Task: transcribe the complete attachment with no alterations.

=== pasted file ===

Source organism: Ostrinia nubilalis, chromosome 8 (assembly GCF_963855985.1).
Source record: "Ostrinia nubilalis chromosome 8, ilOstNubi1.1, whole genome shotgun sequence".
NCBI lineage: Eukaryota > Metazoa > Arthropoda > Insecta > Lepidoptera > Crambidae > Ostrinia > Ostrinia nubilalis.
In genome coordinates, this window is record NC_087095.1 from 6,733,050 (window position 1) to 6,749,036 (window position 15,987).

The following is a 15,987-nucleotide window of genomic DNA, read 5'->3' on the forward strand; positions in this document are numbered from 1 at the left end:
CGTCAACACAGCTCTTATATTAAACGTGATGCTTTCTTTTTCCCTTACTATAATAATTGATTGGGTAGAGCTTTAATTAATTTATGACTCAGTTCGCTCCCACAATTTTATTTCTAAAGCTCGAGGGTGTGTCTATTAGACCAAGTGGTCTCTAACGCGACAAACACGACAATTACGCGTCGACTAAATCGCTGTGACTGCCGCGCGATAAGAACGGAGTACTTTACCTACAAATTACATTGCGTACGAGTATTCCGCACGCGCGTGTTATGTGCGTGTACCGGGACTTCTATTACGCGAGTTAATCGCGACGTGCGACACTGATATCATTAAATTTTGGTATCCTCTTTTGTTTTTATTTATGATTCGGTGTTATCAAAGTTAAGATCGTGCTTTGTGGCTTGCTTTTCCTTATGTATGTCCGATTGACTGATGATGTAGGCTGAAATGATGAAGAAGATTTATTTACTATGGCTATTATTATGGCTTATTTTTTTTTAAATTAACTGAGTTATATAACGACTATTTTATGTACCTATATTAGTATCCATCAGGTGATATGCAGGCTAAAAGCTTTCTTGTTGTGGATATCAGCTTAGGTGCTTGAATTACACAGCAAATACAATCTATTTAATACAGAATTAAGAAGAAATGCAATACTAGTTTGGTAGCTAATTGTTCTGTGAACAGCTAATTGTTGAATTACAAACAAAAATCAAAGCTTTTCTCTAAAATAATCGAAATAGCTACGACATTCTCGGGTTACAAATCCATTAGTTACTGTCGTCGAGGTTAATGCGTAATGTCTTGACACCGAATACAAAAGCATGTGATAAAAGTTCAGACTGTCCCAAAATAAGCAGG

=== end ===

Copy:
Source organism: Ostrinia nubilalis, chromosome 8 (assembly GCF_963855985.1).
Source record: "Ostrinia nubilalis chromosome 8, ilOstNubi1.1, whole genome shotgun sequence".
NCBI lineage: Eukaryota > Metazoa > Arthropoda > Insecta > Lepidoptera > Crambidae > Ostrinia > Ostrinia nubilalis.
In genome coordinates, this window is record NC_087095.1 from 6,733,050 (window position 1) to 6,749,036 (window position 15,987).

The following is a 15,987-nucleotide window of genomic DNA, read 5'->3' on the forward strand; positions in this document are numbered from 1 at the left end:
CGTCAACACAGCTCTTATATTAAACGTGATGCTTTCTTTTTCCCTTACTATAATAATTGATTGGGTAGAGCTTTAATTAATTTATGACTCAGTTCGCTCCCACAATTTTATTTCTAAAGCTCGAGGGTGTGTCTATTAGACCAAGTGGTCTCTAACGCGACAAACACGACAATTACGCGTCGACTAAATCGCTGTGACTGCCGCGCGATAAGAACGGAGTACTTTACCTACAAATTACATTGCGTACGAGTATTCCGCACGCGCGTGTTATGTGCGTGTACCGGGACTTCTATTACGCGAGTTAATCGCGACGTGCGACACTGATATCATTAAATTTTGGTATCCTCTTTTGTTTTTATTTATGATTCGGTGTTATCAAAGTTAAGATCGTGCTTTGTGGCTTGCTTTTCCTTATGTATGTCCGATTGACTGATGATGTAGGCTGAAATGATGAAGAAGATTTATTTACTATGGCTATTATTATGGCTTATTTTTTTTTAAATTAACTGAGTTATATAACGACTATTTTATGTACCTATATTAGTATCCATCAGGTGATATGCAGGCTAAAAGCTTTCTTGTTGTGGATATCAGCTTAGGTGCTTGAATTACACAGCAAATACAATCTATTTAATACAGAATTAAGAAGAAATGCAATACTAGTTTGGTAGCTAATTGTTCTGTGAACAGCTAATTGTTGAATTACAAACAAAAATCAAAGCTTTTCTCTAAAATAATCGAAATAGCTACGACATTCTCGGGTTACAAATCCATTAGTTACTGTCGTCGAGGTTAATGCGTAATGTCTTGACACCGAATACAAAAGCATGTGATAAAAGTTCAGACTGTCCCAAAATAAGCAGG